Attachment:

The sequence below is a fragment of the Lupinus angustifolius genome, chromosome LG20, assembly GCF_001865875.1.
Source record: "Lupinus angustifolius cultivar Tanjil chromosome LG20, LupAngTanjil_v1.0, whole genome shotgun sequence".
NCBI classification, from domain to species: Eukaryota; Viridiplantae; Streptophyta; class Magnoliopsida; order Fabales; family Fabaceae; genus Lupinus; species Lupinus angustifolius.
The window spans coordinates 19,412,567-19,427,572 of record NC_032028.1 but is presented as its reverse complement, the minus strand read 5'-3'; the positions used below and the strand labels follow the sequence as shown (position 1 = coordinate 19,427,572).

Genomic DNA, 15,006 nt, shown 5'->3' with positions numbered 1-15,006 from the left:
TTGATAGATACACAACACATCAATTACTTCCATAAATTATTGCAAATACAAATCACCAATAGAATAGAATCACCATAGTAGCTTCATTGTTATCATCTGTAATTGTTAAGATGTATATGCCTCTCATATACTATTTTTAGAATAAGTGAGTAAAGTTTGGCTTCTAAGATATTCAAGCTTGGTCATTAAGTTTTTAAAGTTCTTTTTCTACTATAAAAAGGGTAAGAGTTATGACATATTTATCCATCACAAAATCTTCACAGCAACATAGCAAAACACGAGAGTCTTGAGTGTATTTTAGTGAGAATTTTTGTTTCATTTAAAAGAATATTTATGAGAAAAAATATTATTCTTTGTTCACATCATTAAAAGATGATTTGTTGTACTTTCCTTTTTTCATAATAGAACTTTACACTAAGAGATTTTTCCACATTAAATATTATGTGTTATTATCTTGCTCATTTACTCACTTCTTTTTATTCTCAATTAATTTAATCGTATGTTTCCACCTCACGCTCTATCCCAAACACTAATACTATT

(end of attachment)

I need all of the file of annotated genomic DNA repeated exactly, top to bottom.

The sequence below is a fragment of the Lupinus angustifolius genome, chromosome LG20, assembly GCF_001865875.1.
Source record: "Lupinus angustifolius cultivar Tanjil chromosome LG20, LupAngTanjil_v1.0, whole genome shotgun sequence".
NCBI classification, from domain to species: Eukaryota; Viridiplantae; Streptophyta; class Magnoliopsida; order Fabales; family Fabaceae; genus Lupinus; species Lupinus angustifolius.
The window spans coordinates 19,412,567-19,427,572 of record NC_032028.1 but is presented as its reverse complement, the minus strand read 5'-3'; the positions used below and the strand labels follow the sequence as shown (position 1 = coordinate 19,427,572).

Genomic DNA, 15,006 nt, shown 5'->3' with positions numbered 1-15,006 from the left:
TTGATAGATACACAACACATCAATTACTTCCATAAATTATTGCAAATACAAATCACCAATAGAATAGAATCACCATAGTAGCTTCATTGTTATCATCTGTAATTGTTAAGATGTATATGCCTCTCATATACTATTTTTAGAATAAGTGAGTAAAGTTTGGCTTCTAAGATATTCAAGCTTGGTCATTAAGTTTTTAAAGTTCTTTTTCTACTATAAAAAGGGTAAGAGTTATGACATATTTATCCATCACAAAATCTTCACAGCAACATAGCAAAACACGAGAGTCTTGAGTGTATTTTAGTGAGAATTTTTGTTTCATTTAAAAGAATATTTATGAGAAAAAATATTATTCTTTGTTCACATCATTAAAAGATGATTTGTTGTACTTTCCTTTTTTCATAATAGAACTTTACACTAAGAGATTTTTCCACATTAAATATTATGTGTTATTATCTTGCTCATTTACTCACTTCTTTTTATTCTCAATTAATTTAATCGTATGTTTCCACCTCACGCTCTATCCCAAACACTAATACTATT